VW Expects to Have 16 Production Sites for Electric Cars by 2022

The bizarre Sedric autonomous shuttle will enter production as well.


Volkswagen has talked a big game when it comes to introducing new electric cars, but now the automaker is setting up the production infrastructure to make that happen. VW claims it will have 16 production sites for electric cars in operation by the end of 2022.

All of those electric cars will require a lot of batteries, and Volkswagen claims to have signed contracts with suppliers worth nearly $25 billion. Those contracts cover batteries for the European and Chinese markets; the company said that "a supplier decision for North America will be taken shortly." While VW plans to sell electric cars in all three markets, it did not say where the 16 production sites will be located.

The announcement of more electric-car factories is part of Volkswagen's "Roadmap E" electrification plan. The plan calls for producing up to 3 million electrified vehicles, including both all-electric cars and plug-in hybrids, by 2025. VW hopes 80 electrified models in production by then across its many brands, including 50 all-electric models and 30 plug-in hybrids. By 2030, the company wants to have an electrified version of every one of the roughly 300 models in its portfolio.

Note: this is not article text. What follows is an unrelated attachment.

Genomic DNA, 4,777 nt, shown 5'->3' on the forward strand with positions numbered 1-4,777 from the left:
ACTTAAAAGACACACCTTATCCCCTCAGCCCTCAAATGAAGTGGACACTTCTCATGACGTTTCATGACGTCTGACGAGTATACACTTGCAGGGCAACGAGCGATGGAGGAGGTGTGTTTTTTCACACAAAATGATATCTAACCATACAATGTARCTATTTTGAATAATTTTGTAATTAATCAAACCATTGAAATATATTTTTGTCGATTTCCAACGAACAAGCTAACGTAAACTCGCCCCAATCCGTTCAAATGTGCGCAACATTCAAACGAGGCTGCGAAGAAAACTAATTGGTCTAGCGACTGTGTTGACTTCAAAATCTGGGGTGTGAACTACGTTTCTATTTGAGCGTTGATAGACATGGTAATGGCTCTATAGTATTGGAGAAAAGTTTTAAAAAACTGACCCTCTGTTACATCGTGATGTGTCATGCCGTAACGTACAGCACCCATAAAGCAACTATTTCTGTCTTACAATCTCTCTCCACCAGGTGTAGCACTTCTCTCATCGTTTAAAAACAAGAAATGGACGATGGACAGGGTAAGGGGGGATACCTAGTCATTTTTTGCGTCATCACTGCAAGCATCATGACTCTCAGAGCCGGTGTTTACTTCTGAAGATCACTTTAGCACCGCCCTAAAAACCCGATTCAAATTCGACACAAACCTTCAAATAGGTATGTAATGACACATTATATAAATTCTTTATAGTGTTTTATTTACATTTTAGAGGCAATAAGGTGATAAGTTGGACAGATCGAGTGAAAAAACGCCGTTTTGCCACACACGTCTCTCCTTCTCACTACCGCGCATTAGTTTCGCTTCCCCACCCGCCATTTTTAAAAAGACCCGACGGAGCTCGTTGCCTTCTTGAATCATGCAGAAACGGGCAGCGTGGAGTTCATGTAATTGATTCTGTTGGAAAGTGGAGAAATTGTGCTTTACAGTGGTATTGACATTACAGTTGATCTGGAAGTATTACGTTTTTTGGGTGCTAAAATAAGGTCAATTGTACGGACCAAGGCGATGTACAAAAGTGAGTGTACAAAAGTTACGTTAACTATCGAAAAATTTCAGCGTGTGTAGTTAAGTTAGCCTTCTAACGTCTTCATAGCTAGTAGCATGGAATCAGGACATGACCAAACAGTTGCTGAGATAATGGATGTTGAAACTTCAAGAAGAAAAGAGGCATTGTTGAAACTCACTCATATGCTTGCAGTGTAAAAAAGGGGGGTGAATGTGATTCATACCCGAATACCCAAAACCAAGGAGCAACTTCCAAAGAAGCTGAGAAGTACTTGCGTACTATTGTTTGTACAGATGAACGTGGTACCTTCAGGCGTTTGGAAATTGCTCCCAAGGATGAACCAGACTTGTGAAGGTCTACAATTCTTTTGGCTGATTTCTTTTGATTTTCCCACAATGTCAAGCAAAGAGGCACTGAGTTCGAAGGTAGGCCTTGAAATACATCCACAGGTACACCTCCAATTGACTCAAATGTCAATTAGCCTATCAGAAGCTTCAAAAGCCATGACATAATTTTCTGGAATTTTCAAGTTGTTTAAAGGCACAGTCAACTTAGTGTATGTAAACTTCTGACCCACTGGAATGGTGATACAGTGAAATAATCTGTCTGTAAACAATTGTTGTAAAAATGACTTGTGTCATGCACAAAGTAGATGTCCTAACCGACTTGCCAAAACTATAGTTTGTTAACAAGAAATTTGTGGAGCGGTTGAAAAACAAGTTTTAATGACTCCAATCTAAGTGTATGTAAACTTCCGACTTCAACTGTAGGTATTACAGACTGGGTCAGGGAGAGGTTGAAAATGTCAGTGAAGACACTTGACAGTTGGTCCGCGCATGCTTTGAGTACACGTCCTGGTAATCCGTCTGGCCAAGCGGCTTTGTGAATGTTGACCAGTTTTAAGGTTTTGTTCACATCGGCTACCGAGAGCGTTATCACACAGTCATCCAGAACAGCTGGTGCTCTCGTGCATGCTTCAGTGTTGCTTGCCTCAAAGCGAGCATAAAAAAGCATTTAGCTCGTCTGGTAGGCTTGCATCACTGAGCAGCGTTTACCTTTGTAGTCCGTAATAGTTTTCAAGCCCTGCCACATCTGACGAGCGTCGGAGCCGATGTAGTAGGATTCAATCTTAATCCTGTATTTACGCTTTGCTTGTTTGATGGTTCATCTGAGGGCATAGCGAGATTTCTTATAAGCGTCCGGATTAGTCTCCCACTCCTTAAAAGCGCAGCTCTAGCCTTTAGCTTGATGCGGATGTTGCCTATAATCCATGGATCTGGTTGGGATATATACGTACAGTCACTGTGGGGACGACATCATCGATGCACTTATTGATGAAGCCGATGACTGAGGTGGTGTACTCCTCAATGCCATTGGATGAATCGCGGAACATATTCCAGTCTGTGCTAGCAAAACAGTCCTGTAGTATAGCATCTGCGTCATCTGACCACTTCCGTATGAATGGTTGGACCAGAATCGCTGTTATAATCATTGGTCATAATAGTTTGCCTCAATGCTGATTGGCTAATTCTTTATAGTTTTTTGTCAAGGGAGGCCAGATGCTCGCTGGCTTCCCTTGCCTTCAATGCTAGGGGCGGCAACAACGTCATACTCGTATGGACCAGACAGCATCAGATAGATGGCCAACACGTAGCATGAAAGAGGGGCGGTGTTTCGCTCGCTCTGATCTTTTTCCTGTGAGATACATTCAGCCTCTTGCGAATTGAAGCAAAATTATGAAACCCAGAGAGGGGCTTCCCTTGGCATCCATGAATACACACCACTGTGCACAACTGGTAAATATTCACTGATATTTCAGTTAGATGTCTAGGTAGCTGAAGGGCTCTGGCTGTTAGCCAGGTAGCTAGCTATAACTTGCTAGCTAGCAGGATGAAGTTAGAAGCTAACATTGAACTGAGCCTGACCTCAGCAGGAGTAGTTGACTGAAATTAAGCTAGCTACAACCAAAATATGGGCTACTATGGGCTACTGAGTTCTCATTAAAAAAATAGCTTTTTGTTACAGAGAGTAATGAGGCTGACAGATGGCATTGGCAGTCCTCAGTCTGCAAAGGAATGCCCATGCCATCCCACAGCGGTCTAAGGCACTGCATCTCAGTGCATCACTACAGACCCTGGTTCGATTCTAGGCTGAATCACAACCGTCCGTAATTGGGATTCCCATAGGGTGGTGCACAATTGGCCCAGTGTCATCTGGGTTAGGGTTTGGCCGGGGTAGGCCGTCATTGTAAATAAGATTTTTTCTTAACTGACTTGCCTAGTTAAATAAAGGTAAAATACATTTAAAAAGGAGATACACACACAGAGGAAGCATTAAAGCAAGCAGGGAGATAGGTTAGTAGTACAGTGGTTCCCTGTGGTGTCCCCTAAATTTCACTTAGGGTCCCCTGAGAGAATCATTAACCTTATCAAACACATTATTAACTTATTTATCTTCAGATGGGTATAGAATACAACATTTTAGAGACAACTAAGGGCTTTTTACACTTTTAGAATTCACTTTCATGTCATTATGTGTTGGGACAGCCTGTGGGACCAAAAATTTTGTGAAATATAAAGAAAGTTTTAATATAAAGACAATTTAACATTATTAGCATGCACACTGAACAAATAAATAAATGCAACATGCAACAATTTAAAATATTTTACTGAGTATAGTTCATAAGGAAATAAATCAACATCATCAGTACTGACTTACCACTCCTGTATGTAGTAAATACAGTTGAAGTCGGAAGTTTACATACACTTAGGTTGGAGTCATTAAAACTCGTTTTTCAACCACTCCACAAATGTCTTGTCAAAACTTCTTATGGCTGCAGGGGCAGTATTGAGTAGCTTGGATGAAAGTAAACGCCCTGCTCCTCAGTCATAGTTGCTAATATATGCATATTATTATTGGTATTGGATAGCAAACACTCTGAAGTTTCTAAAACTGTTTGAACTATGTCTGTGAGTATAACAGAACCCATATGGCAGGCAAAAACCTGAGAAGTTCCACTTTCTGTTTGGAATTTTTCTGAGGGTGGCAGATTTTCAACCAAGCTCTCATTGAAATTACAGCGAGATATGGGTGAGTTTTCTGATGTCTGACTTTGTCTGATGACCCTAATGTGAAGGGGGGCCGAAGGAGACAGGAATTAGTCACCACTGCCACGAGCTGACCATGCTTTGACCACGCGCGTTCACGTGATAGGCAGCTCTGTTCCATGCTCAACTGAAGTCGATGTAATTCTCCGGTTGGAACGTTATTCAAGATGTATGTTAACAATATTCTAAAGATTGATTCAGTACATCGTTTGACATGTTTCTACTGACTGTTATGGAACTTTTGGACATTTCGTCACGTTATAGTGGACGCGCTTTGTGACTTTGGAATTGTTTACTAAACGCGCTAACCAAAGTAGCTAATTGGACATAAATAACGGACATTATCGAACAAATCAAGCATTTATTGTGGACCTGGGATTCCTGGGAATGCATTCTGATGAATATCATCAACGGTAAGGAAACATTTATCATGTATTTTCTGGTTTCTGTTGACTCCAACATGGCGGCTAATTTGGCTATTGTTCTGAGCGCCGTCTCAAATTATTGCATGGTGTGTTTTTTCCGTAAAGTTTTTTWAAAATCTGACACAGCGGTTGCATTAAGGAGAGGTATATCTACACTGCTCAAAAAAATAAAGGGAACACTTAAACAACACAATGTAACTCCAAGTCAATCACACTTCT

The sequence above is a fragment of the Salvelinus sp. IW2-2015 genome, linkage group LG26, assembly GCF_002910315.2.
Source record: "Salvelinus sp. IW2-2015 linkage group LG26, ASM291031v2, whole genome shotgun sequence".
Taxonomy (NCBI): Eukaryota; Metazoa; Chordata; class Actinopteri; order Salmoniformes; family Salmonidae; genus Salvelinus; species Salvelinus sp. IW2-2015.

The electrification onslaught will begin with several models already previewed by auto show concept cars. The Audi e-tron SUV will arrive later this year, followed by the Porsche Mission E sedan. Volkswagen also plans to put its I.D. family of compact electric car concepts into production, with the United States likely getting the Microbus-inspired I.D. Buzz and the I.D. Crozz crossover.

In addition, Volkswagen confirmed that it will develop a production version of the Sedric concept, an autonomous cube that first appeared at the 2017 Geneva Motor Show. The Sedric (pictured above) could find a home with VW's Moia ride-sharing sub-brand as the automaker looks to compete with the likes of Uber in mobility services. Toyota is considering a production version of its own boxy e-Palette concept, meaning we could be in for a battle of the boxes.

The shift toward electric cars is likely a smart public relations move for Volkswagen after the "Dieselgate" scandal, but it may have been necessary even without emissions cheating. Stricter global emissions standards have automakers scrambling to add more hybrids and electric cars to their lineups, with companies like Volvo and Jaguar Land Rover pledging to do away with standalone internal combustion engines altogether.